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On March 18, 2020, President Trump significantly expanded the authority delegated to the Secretary of Health and Human Services (HHS) in his “Executive Order on Prioritizing and Allocating Health and Medical Resources to Respond to the Spread of Covid-19.” The Order is based on a finding that, “to ensure that our healthcare system is able to surge capacity and capability to respond to the spread of COVID-19, it is critical that all health and medical resources needed to respond to the spread of COVID-19 are properly distributed to the Nation’s healthcare system and others that need them most at this time.”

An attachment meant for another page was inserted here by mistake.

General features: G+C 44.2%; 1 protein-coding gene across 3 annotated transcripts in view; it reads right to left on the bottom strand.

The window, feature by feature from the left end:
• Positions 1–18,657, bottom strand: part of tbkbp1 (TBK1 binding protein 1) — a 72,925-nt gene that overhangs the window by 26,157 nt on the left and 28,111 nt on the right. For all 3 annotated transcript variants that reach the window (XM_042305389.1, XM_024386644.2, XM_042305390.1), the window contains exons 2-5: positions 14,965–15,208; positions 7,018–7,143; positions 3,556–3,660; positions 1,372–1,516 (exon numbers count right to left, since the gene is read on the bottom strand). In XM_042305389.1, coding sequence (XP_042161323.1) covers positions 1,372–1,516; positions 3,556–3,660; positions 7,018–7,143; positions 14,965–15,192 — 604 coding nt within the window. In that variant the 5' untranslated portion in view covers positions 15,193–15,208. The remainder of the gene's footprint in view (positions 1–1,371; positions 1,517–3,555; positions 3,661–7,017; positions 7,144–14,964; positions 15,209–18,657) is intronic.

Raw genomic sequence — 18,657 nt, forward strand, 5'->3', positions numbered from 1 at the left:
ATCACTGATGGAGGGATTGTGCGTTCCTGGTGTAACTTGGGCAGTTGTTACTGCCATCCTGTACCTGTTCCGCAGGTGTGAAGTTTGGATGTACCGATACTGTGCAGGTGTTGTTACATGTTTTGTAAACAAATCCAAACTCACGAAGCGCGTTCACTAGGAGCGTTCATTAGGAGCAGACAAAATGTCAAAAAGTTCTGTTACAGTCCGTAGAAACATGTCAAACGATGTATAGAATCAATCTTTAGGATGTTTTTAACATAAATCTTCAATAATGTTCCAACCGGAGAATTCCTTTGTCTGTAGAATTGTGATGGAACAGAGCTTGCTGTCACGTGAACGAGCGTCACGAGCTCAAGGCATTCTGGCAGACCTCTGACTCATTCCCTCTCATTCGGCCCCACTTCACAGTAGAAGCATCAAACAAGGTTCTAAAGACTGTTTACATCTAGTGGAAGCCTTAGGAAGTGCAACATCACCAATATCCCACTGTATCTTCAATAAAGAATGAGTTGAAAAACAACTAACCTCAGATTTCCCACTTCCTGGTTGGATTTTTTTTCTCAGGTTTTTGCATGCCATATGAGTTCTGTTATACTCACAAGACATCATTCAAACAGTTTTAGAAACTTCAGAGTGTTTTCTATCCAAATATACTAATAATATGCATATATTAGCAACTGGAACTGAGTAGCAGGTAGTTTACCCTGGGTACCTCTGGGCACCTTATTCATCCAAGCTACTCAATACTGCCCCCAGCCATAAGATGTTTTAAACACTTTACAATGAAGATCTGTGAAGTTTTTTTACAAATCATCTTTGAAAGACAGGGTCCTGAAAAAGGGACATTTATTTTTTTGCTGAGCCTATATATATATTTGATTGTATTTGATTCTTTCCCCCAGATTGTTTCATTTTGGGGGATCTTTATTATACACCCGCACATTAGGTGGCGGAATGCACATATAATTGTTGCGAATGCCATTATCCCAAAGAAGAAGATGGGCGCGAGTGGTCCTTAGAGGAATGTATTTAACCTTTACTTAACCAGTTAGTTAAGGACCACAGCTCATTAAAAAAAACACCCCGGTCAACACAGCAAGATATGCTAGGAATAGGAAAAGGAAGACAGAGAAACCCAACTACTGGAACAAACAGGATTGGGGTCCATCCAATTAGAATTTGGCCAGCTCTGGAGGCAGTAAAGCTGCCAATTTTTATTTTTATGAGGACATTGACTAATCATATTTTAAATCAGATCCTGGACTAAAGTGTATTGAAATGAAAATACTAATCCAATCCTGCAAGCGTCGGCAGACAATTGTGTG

Specifically, the Order delegated to the Secretary the authority to require performance of contracts or orders (other than contracts of employment) over performance of any other contracts or orders, and to allocate materials, services, and facilities as deemed necessary or appropriate. The Order also authorized the HHS Secretary to determine the proper nationwide priorities and allocation of all health and medical resources, including controlling the distribution of such materials (including applicable services) in the civilian market, for responding to the spread of COVID-19 within the United States, and may issue such orders and adopt and revise appropriate rules and regulations as may be necessary. This grant of authority to HHS is quite broad and apparently distinct from existing requirements and limitations of the Defense Priority and Allocation System regulations set forth in 15 CFR Part 700. The Order leaves open a number of questions that will need to be addressed by the Secretary, including the impact on existing medical supply contracts and healthcare providers’ and suppliers’ abilities to manage the allocation of healthcare resources to treat their patients.